Daniel Shirey-US PRESSWIRE
The Tampa Bay franchise has been around for 15 seasons so far, but there's still no clear answer.
Despite his adamant denials, rumors have persisted over the last 14 years that Wade Boggs agreed to sell his Hall of Fame plaque to Vince Naimoli and the then-Tampa Bay Devil Rays. If those rumors were true, and had he been successful, Boggs would have gone in as the first Devil Ray/Ray in Cooperstown. Alas, the Hall of Fame got hip to this most highly capitalistic of hat-selection methods, and thus the Rays have been devoid of a representative in baseball's hallowed Hall.
In fact, aside from Boggs, they haven't even had a Hall of Famer play a game for them, as Roberto Alomar retired before he got out of Spring Training in 2005. That said, their current drought is no cause for alarm. The Rays are only 15 seasons old after all, a shorter time-span than the average Hall of Fame career. The Angels have been around for 52 seasons and don't have a single representative in the Hall of Fame with the circle A on his hat. Nolan Ryan went in an Astro, Rod Carew and Bert Blyleven were considered Twins, and even Don Sutton went in as a Dodger. What's more, at this rate the Angels might not have anybody until Mike Trout retires. The Astros, who debuted the very next season, haven't had anybody either, though that should change once the BBWAA rectifies the slights to Craig Biggio and Jeff Bagwell.
So, who will the Rays' first representative in the Hall of Fame be? The smart money would probably be on Evan Longoria, who has 130 homers through his age-26 season, a Rookie of the Year award, two Gold Gloves, two top-10 MVP finishes, and three All-Star nods in five seasons. He's accumulated somewhere just shy of 30 Wins Above Replacement (BB-Ref version) in that span. Thanks to his massive contract extension, Longoria is under Rays control for another eleven seasons, until he's 37 years old in 2023 -- if things go according to plan, there will be no way to think of Evan Longoria as anything but a Ray.
Or course, it's also possible that the Rays' financial constraints could prompt a trade of their superstar third baseman, just as it did James Shields and Matt Garza. Longoria is a tremendously valuable commodity, still very young, and will probably be underpaid relative to his value for most (if not all) of his team-friendly extension. The Hall of Fame electorate has also historically been dismissive of third basemen. Sluggers like Mathews and Schmidt have had little trouble getting in, and the same for high-average, high hit-count guys like Brett and Boggs, but Ron Santo had to wait for the Veteran's Committee to acknowledge him posthumously, and Graig Nettles, Buddy Bell, and Ken Boyer remain on the outside. Even outstanding candidates like Scott Rolen and Adrian Beltre are no sure bets to be inducted when their time comes. Consider also that Tampa is a relatively tiny media market that gets little attention nationally, and the deck seems stacked against Longoria.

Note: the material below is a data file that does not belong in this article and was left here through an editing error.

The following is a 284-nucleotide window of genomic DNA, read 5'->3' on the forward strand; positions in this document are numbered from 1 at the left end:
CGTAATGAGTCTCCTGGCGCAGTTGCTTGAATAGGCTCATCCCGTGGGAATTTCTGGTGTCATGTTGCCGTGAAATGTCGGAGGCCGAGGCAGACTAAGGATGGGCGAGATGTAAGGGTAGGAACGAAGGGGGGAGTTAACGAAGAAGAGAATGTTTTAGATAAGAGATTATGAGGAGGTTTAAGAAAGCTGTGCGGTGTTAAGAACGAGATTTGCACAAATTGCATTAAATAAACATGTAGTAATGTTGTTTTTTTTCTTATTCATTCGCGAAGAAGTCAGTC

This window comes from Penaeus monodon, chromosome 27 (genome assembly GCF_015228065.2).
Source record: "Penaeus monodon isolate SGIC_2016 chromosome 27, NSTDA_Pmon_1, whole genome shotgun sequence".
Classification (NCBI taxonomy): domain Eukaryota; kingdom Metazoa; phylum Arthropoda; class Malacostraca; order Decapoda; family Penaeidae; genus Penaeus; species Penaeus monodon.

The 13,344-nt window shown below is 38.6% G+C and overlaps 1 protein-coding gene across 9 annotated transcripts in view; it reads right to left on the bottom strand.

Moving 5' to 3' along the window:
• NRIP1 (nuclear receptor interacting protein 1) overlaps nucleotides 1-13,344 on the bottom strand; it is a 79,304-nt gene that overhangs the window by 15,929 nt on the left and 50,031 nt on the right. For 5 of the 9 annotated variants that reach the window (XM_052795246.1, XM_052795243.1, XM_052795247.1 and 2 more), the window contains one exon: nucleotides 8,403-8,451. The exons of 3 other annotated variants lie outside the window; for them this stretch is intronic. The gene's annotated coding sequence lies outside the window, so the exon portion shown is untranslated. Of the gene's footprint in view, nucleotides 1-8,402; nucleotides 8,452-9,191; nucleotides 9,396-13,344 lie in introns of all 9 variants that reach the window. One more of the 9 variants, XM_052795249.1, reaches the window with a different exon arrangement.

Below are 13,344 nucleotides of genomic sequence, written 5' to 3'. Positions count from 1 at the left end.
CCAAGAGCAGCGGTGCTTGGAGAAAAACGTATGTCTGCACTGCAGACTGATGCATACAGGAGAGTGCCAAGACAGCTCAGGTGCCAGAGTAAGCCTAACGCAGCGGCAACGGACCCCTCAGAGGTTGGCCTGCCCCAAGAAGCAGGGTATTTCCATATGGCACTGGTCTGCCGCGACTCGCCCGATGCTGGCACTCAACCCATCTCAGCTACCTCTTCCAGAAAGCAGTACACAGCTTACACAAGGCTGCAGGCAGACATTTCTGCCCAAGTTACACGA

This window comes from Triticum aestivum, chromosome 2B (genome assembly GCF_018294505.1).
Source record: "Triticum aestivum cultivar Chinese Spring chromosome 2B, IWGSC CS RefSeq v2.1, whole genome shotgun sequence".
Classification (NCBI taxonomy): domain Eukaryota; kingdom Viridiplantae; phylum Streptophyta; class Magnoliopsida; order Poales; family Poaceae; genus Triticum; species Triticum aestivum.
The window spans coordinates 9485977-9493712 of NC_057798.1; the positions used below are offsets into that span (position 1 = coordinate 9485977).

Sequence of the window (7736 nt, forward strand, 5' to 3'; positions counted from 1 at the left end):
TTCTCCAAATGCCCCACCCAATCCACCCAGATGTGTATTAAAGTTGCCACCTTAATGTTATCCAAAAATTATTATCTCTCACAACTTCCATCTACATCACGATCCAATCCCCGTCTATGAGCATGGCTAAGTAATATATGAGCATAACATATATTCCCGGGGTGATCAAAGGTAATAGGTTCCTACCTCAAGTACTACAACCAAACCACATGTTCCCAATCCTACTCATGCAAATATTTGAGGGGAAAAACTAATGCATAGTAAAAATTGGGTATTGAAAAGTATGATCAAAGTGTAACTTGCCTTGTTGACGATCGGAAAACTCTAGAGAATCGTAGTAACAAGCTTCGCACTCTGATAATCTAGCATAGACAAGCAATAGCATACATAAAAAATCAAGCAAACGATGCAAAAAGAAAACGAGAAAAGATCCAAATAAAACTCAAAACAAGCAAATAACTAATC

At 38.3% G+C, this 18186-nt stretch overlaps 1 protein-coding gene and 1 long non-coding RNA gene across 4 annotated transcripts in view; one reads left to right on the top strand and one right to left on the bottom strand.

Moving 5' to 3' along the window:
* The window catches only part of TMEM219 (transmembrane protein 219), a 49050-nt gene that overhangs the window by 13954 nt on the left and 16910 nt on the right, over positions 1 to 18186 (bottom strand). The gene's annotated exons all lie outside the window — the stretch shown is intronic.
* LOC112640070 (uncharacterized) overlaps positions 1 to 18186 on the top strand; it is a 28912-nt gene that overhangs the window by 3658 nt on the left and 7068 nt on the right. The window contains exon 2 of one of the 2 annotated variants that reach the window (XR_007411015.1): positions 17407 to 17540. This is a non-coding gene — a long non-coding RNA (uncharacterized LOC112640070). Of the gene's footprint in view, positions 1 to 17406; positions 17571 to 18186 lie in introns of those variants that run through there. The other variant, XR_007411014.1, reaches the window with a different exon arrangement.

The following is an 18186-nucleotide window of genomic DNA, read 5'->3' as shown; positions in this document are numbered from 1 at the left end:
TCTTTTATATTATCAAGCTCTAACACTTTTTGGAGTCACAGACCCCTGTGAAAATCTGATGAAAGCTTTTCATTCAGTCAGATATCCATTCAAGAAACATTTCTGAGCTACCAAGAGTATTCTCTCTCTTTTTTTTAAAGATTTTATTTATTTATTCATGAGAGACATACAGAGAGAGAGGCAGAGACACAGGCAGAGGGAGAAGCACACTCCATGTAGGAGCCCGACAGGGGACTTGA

Let's say, then, it's not him. Shields is already 30 and won't be around long enough to build a case. The remarkable Ben Zobrist didn't really get started until he was 28 and often plays a position (second base) where it's easy to get banged up. It's far too early to predict that kind of career and success for Desmond Jennings or Matt Moore.
Now, it could be David Price. Through his age-26 season, Price has a Cy Young Award, a phenomenal 3.16 ERA, and gets a lot of strikeouts. If pitcher wins are actually still important by the time Price retires I know we'll all be seriously disappointed, but just in case he also has a goodly number of those, as well as the sixth-best winning percentage since baseball integrated among guys with more than 50 decisions. Perhaps most importantly, aside from a sore shoulder that caused him to miss one start last year, Price has no injury history to speak of.
That said, pitchers are inherently fragile, and with Price going year-to-year in arbitration, due for a huge raise in 2014, and ready to bolt before 2016, there's an excellent chance that Price gets traded next offseason to keep the Rays' player-development machine fed. If so, he'll potentially spend the majority of his career outside of Florida.
If it's not Longoria and it's not Price, maybe the answer is actually already on the ballot. Fred McGriff ultimately played about four full seasons at the Trop, more than he did anywhere else but Atlanta. McGriff is perceived as clean despite playing with 26 players connected with PEDs, including Jose Canseco, as well as a mid-30s career resurgence that began with the Canseco-led Rays. With the current climate in Hall of Fame voting, a player like McGriff could see his vote totals rise as BBWAA resistance to perceived users becomes more entrenched. McGriff has 11 more seasons on the ballot and received almost a quarter of available votes last year, plenty of time for his support to swell.